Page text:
Housing market will lead us back

September 24, 2012 Courier-Post

– By Matthew Lifson, Cambridge Mercantile Group

September, 2012 – New Jersey is unique. Only four states in the union are smaller in size than New Jersey, yet it has the ninth-largest population in the country and the highest population density of any state in the U.S. These statistics are at the root of New Jersey’s poor economy. We are geographically set between New York City and Philadelphia and many residents find employment in these two cities.

With job consolidation and downsizing of industries in New York and Philadelphia, Jersey residents are feeling the pain. New Jersey unemployment reached a record 9.8 percent in July, as the state lost 12,000 jobs after job growth had been positive in May (14,400) and June (9,900). For August, the state’s unemployment rate rose again to 9.9 percent. In fact, over the last year, the job growth rate of New Jersey had ranked sixth in the United States.

Employers are reluctant to hire due to uncertainty in the business sector as to when the nation will break out of this recession. After the news events of the last few weeks, markets still expect the recovery to take awhile as interest rates may be on hold into 2015.

New Jersey residents await the tax break that they have been promised, but do not see this happening until next year. Gov. Chris Christie was optimistic when the year began and made the case for the income tax cut of 10 percent. But until the Democrats see some sort of recovery, they are blocking this move. The Republicans say that the economy can’t recover without the tax cut, while Democrats counter that until the economy shows signs of recovery, they cannot vote for it. When businesses see these tax breaks, they will become job creators, which will jump-start the economy and reduce the massive unemployment that has engulfed the state.

Christie hasn’t shown much concern regarding the July New Jersey unemployment numbers. He believes the figures will be revised significantly downward. Though the job number was better during the first half of the year, when there was job growth, the unemployment rate remained high. A large component of unemployed New Jersey residents had been employed in New York City and Philadelphia. The jobs they seek are not available in our state, and similar jobs to the ones they had are no longer available in those cities. They remain “unemployable” in New Jersey because they are overqualified for the jobs they apply for.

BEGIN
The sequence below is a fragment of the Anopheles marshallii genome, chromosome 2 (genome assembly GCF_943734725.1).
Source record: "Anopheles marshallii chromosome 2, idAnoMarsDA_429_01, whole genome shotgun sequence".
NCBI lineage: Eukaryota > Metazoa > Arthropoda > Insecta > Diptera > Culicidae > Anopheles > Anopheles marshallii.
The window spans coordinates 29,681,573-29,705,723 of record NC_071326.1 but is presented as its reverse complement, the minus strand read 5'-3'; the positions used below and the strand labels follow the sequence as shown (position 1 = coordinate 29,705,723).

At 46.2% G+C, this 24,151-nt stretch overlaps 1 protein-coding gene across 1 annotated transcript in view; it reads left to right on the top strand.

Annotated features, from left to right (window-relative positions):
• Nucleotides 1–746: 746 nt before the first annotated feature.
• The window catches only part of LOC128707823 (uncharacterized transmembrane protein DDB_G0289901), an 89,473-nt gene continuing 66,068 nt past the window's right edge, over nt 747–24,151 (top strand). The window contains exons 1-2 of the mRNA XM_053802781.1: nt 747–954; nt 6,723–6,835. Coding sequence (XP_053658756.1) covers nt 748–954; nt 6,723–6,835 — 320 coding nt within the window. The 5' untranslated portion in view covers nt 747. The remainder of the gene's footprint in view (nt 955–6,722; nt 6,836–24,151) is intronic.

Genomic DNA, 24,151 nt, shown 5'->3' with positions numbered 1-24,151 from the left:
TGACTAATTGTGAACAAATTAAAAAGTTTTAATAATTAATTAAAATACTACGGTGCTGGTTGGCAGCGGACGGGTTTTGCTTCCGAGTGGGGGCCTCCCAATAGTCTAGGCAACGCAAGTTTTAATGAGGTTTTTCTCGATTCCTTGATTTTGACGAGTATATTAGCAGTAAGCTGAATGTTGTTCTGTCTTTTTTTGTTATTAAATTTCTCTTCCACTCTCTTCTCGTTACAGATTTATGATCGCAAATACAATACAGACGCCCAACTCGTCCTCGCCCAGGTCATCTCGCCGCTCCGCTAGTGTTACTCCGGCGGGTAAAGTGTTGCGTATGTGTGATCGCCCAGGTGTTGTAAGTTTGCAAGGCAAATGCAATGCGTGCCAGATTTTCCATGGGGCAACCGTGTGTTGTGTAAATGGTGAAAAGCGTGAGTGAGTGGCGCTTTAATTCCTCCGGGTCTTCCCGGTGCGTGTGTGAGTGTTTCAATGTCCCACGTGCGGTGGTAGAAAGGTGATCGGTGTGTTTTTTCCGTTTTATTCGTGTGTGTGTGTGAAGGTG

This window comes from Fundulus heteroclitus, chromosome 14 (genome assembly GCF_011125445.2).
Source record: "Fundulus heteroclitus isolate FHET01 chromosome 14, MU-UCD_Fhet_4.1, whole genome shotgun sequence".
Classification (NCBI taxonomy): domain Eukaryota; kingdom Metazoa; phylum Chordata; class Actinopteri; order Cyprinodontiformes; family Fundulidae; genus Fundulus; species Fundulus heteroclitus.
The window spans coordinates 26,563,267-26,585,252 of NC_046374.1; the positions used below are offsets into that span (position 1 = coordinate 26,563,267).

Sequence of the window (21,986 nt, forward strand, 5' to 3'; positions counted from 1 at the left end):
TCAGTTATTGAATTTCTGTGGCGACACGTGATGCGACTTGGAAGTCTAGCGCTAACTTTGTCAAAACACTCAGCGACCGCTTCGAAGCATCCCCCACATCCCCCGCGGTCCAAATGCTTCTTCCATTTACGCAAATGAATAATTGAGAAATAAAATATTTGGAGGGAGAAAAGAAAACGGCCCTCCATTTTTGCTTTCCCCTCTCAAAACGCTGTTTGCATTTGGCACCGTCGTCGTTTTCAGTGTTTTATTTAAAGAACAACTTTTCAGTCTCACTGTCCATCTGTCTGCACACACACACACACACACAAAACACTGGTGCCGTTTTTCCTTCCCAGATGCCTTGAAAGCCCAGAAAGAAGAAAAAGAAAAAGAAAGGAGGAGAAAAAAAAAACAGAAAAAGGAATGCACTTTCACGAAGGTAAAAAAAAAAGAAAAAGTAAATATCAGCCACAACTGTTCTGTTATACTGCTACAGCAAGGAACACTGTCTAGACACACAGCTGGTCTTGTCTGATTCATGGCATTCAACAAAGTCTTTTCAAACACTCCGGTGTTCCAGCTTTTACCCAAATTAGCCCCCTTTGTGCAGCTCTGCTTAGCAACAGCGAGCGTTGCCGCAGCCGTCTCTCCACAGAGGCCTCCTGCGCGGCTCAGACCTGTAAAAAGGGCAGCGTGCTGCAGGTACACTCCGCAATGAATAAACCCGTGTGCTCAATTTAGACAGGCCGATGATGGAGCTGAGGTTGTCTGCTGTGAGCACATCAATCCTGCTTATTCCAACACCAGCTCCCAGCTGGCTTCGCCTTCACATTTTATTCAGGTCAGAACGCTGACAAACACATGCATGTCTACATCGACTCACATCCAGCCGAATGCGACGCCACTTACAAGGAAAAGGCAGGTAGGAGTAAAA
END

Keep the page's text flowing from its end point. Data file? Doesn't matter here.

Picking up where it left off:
Job losses in the business and construction sectors continue. The true measure of an improving economy is when consumers are purchasing homes. As the housing market increases, with consumer’s confidence in their employment, the economy grows. This isn’t happening in New Jersey or elsewhere, for that matter. The state is still not on par with the rest of the country regarding job recovery. Fifty percent of the jobs lost during the recession have been recovered nationally. That number is just 36 percent for New Jersey.

I believe the housing market will lead the country back on the right path. This should hold true for the state as well. The tax break will help, if it spurs employment. More employment means more confidence in jobs, which leads to more purchasing since concern over your future subsides. Until that happens, we will continue to struggle.

Matthew Lifson, of Marlboro, is senior analyst with the Cambridge Mercantile Group in Princeton.